For an alternative interpretation of Fetterman's boast, see John H. Monnett.
See Robert M. Utley, The Lance and the Shield: The Life and Times of Sitting Bull, pp. 104-05 ("When as old men the warriors of this time recounted the battles of their youth, they remembered mainly who were the bravest, who counted the coups, and who died. The details of battlefield movements, even of individual deeds, blurred in the shadow of the honor roll. When pressed, they would talk about their battles with the white soldiers, but they plainly preferred to recall the glories of war with enemy tribes. That was real war, war understood by both sides, war that conferred honor and prestige without threatening tribal survival. That threat came from the white people. They fought a different kind of war, a serious unremitting war not confined to the battlefield, one that the Sioux never really understood.").
See Larson, Red Cloud, pp. 114-15 ("Politically, the need to reconstruct the South had become the government's top priority. Economically, the need to complete the first transcontinental railroad had become paramount to most of the country's business interests.").
Red Cloud's quote comes from Larson at 132.
Tocqueville at 381.
The quote comes from the Report of the Commissioner of Indian Affairs, 1875, p. 7. This quote is also mentioned in George Hyde, Red Cloud's Folk, p. 248.
See United States v. Sioux Nation, 448 U.S. 371, 378 (1980) ("In a letter dated November 9, 1875, to Terry, Sheridan reported that he had met with President Grant, the Secretary of the Interior, and the Secretary of War, and that the President had decided that the military should make no further resistance to the occupation of the Black Hills by miners, 'it being his belief that such resistance only increased their desire and complicated the troubles.' These orders were to be enforced 'quietly,' and the President's decision was to remain 'confidential.'").
Julia Face quote, see Jeffrey Ostler, The Lakotas and the Black Hills p. 98.
Kate Bighead quote, see PBS - The West.
Dodge quote from Andrew C. Isenberg, The Destruction of the Bison, p. 155, citing Sir William Butler, An Autobiography, p. 97
George Hyde, Red Cloud's Folk, p. 282, fn. 2.
Grace Hebard and Earl Brininstool, The Bozeman Trail, pp. 195-96.
James Creelman, On the Great Highway, p. 302.
The quote comes from James Creelman, On the Great Highway, p. 301.
Pratt quote from Ostler, The Lakotas and the Black Hills, p. 114.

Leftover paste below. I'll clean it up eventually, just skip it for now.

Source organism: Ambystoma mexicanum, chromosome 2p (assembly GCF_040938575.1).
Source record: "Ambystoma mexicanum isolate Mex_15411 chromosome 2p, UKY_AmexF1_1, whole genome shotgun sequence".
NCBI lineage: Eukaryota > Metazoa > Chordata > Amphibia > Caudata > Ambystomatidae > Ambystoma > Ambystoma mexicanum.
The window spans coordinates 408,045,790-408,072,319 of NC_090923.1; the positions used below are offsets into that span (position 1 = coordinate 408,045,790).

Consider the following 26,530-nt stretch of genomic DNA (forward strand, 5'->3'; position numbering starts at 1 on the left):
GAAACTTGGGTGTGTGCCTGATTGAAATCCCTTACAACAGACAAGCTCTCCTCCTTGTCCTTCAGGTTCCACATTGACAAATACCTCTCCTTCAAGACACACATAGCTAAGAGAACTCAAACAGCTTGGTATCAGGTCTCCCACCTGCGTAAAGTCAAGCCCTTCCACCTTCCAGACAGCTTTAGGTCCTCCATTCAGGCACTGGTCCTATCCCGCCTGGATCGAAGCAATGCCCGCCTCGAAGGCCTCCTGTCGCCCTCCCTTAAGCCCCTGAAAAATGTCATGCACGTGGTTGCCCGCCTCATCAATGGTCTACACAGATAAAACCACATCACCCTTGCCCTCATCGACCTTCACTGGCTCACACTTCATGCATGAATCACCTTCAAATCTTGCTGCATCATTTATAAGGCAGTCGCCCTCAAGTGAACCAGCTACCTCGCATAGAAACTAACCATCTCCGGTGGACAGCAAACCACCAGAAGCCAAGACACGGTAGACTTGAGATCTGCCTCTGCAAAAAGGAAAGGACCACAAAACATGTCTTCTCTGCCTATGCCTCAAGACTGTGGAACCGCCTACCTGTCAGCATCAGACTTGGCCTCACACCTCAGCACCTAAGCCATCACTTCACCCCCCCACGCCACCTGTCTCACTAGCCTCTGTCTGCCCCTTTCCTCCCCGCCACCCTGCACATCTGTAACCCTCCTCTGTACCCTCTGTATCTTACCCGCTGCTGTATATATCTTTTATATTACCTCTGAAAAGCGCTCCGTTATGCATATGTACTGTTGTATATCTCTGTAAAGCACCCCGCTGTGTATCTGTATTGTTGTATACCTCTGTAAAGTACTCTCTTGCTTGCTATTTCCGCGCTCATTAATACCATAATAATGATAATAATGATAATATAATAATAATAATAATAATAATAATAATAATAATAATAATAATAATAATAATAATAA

"Pulverizing engine" quote attributed to Chief of Indian Affairs Commissioner William Jones by Janet A. McDonnell, The Dispossession of the American Indian, p. 6.
See also id at p. 122 ("The pattern of land loss established during the period 1887 - 1934 continues to this day. A survey of the four largest reservations in Montana illustrates the scope of this loss ... Tribes in Montana lost 5,332,317 of their original 11,631,407 acres. Over 80 percent of the best allotted land in Montana ended up in the hands of non-Indians.").
American Horse quote from James Mooney, The ghost-dance religion and the Sioux outbreak of 1890, p. 885.
Image via Wikipedia.
Alfred Koerner's text on the Hotchkiss Gun is available from forgottenweapons.com.
Red Cloud's quote comes from Hebard and Brininstool, p. 196.
For more on the trials and hangings of the 38 Santee Sioux in 1862 see Douglas Linder.
These figures come from McDonnell, p. vii.
Further information on tribal rights and obligations can be found on the Bureau of Indian Affairs FAQ page.
These statistics come from Nicolas D. Kristof.
For more on the Taos Pueblo precedent, see Diana Rico.
See also 25 USC § 465, authorizing the Executive, through the Secretary of the Interior, "to acquie, through purchase, relinquishment, gift, exchange, or assignment, any interest in lands, water rights, or surface rights to lands, within or without existing reservations, including trust or otherwise restricted allotments, whether the allottee be living or deceased, for the purpose of providing land for Indians."
Music: People Get Ready. Used with the kind permission of The Frames.
Hebard and Brininstool, p. 199.
The treaty image is Lone Dog's winter count of 1855-56, depicting a peace agreement between the Dakotas and General William Harney.